Sam also wrote to Poultney Bigelow.
I’ve lost your address. Why the nation don’t you head your letters with it—sane people always do.
We are improving. I think it’s a good thing. Tomorrow Clara will arrive to go into training. It seems quite manifest that the patients that stick, glorify God and Kellgren; (pronounced Chellgren) those that don’t, go away and say it’s no good.
And there’s another thing: nobody comes till ten or fifteen competent physicians have signed his death-warrant, after loading him up with poison which nothing but a patient, long siege of the “Movement” can rid him of [MTP]. Note: Clara Clemens would have left London this day in order for her to arrive the next.
Sam also wrote to Elizabeth Robins (1862-1952), whose book, The Open Question: A Tale of Two Temperaments (NY Harper & Brothers, 1899) he had just read. Paine describes the book as “a fine study of life’s sterner aspects.” Paine then includes Sam’s complimentary letter:
A relative of Matthew Arnold lent us your “Open Question” the other day, & Mrs. Clemens & I are in your debt. I am not able to put in words my feeling about the book—my admiration of its depth & truth & wisdom, and courage; & the fine & great literary art & grace of the setting. At your age you cannot have lived half of the things that are in the book, nor personally penetrated to the deeps it deals in, nor covered its wide horizons with your very own vision—& so, what is your secret? how have you written this miracle? Perhaps one must concede that genius has no youth, but starts with the ripenesses of age & old experience [MTP; MTB 1089; Gribben 584]. Note: Gribben notes Robins also wrote under a pseudonym, “C.E. Raimond.”
Sam also wrote to John Brisben Walker, asking if he wanted the Christian Science article; if not, would he please send it to H.H. Rogers. Sam related the three weeks they’d been there taking Kellgren’s “Movement Cure”—he was still high on it, claiming it had “no guesswork,” which he claimed was common to all other approaches to healing disease.
No medicines are used, in any case. In the beginning this prejudiced me against the system (some weeks ago when I experimented with it a fortnight at the London headquarters before venturing to trust my family to the thing), for it smacked of Christian Science pretentiousness, but really they seem to have no need of medicines; they do certainly cure the disease without them.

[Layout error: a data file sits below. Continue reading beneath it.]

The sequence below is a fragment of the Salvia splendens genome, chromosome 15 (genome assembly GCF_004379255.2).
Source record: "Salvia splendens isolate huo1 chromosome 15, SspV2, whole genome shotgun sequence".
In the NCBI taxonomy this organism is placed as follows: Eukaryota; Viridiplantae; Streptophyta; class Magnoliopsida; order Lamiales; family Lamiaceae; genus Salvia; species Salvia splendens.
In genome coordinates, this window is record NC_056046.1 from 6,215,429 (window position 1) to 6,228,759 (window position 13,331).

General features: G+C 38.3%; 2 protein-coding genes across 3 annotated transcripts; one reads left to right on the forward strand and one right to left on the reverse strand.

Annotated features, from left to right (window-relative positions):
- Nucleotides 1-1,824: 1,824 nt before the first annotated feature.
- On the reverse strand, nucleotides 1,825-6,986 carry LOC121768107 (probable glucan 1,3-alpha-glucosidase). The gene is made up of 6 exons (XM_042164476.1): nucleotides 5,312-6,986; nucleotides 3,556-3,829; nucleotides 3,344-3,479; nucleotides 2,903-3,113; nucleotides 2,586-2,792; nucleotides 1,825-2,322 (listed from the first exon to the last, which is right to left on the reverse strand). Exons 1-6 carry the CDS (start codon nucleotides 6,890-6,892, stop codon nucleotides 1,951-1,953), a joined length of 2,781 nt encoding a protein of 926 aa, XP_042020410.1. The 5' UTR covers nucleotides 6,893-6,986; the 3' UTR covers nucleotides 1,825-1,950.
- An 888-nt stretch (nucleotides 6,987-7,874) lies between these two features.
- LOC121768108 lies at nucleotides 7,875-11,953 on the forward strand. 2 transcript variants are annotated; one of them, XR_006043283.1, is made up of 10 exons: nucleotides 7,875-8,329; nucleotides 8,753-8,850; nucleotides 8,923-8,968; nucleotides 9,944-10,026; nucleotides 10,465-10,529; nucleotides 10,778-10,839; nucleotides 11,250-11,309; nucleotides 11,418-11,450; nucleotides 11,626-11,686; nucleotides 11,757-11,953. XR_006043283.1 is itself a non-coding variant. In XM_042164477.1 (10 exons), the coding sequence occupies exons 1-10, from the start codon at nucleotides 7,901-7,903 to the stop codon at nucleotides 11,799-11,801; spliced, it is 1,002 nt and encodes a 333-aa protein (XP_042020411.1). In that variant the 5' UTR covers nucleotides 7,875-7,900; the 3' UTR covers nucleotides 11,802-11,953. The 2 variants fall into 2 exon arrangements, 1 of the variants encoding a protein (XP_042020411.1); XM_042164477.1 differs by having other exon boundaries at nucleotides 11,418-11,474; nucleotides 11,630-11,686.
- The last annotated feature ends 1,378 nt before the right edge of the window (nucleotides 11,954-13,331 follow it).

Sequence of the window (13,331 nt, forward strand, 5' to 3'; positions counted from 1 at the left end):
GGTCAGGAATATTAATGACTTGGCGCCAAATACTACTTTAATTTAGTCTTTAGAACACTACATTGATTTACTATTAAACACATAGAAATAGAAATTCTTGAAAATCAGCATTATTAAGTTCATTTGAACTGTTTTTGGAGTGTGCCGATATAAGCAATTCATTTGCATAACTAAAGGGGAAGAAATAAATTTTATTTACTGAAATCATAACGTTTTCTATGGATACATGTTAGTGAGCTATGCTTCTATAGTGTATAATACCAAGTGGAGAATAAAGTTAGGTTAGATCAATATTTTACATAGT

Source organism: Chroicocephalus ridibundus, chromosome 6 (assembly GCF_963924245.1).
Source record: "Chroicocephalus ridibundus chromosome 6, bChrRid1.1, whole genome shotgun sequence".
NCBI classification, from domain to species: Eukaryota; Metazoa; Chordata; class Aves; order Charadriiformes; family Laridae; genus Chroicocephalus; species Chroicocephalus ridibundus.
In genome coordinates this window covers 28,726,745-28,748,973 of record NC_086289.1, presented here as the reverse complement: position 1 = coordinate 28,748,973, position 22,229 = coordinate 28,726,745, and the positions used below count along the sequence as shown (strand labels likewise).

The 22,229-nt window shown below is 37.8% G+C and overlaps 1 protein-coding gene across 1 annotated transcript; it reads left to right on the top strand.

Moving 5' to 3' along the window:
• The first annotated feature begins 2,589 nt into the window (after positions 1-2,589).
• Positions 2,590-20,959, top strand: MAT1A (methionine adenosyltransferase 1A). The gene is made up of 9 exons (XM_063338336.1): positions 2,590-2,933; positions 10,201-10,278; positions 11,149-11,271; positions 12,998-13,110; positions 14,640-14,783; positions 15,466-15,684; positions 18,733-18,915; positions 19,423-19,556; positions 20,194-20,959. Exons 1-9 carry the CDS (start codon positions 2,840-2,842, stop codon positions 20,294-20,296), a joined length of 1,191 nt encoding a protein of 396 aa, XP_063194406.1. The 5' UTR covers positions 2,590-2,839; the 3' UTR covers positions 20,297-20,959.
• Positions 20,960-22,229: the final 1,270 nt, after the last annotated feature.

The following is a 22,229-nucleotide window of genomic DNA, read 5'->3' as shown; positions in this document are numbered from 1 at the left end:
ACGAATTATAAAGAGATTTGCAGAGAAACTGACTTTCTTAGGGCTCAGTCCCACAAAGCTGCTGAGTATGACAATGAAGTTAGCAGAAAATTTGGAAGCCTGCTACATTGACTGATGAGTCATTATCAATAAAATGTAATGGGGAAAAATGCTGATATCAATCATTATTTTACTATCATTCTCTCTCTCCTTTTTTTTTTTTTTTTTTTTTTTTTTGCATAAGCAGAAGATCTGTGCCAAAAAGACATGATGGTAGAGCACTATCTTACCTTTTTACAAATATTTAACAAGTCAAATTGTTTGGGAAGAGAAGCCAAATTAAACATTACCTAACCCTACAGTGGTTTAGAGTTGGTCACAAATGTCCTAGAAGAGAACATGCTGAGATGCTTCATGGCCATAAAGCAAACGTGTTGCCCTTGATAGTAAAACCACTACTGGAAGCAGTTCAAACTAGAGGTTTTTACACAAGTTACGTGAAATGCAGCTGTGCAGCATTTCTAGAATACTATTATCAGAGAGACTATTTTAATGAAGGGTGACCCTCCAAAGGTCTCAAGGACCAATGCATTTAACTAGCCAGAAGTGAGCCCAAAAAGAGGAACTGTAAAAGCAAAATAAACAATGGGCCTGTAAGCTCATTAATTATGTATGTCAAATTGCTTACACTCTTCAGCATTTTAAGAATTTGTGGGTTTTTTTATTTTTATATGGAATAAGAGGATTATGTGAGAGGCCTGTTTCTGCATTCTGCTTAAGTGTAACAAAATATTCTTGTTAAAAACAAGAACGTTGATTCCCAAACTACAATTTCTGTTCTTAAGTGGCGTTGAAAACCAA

Sam then related the beneficial effects of the treatment on several of his chronic physical problems: bronchial cough, dysentery, and itching piles. He told of a man who had not walked for six years, but “he hobbles around…without a cane, & has been doing it a week. He thought he would stay on “daily contact with this system for 6 months yet—here & in London together,” and intended to write an article about it should it continue to turn out well. As with others, Sam invited Walker to join the family in Sanna [MTP].
An anonymous article ran in the Springfield, Mass. Sunday Republican: “Mark Twain’s Posthumous Book. It Is Not His Authobiography. But What He Has Observed in His Lifetime, to be Published and Read a Century Hence,” p.12. This includes an interview with Clemens datelined London, July 20, just as the family left for Sweden (though the family left on July 8). Tenney: “He tells the reporter that he is writing for posthumous publication in order to be free and objective in what he says; commercial considerations are important because he is done with writing for publication” [Tenney: “A Reference Guide Seventh Annual Supplement,” American Literary Realism, Autumn 1983 p. 168]. Interview not in MTCI.
About this day Kate S. Littlewood wrote a Mark Twain fan letter from a School for the Blind in Liverpool, England. She copied Robert Blatchford’s “Essay on Humour” [MTP]. Note: previously undated.
July 31 Monday – In Sanna, Sweden Sam and Livy wrote condolences to Charles M. and Mary P.
Fairbanks on the death of their mother, Mary Mason Fairbanks (died Dec. 8, 1898 in Providence R.I.).
SLC used mourning border for most letters from Susy’s death on, then from Livy’s death on.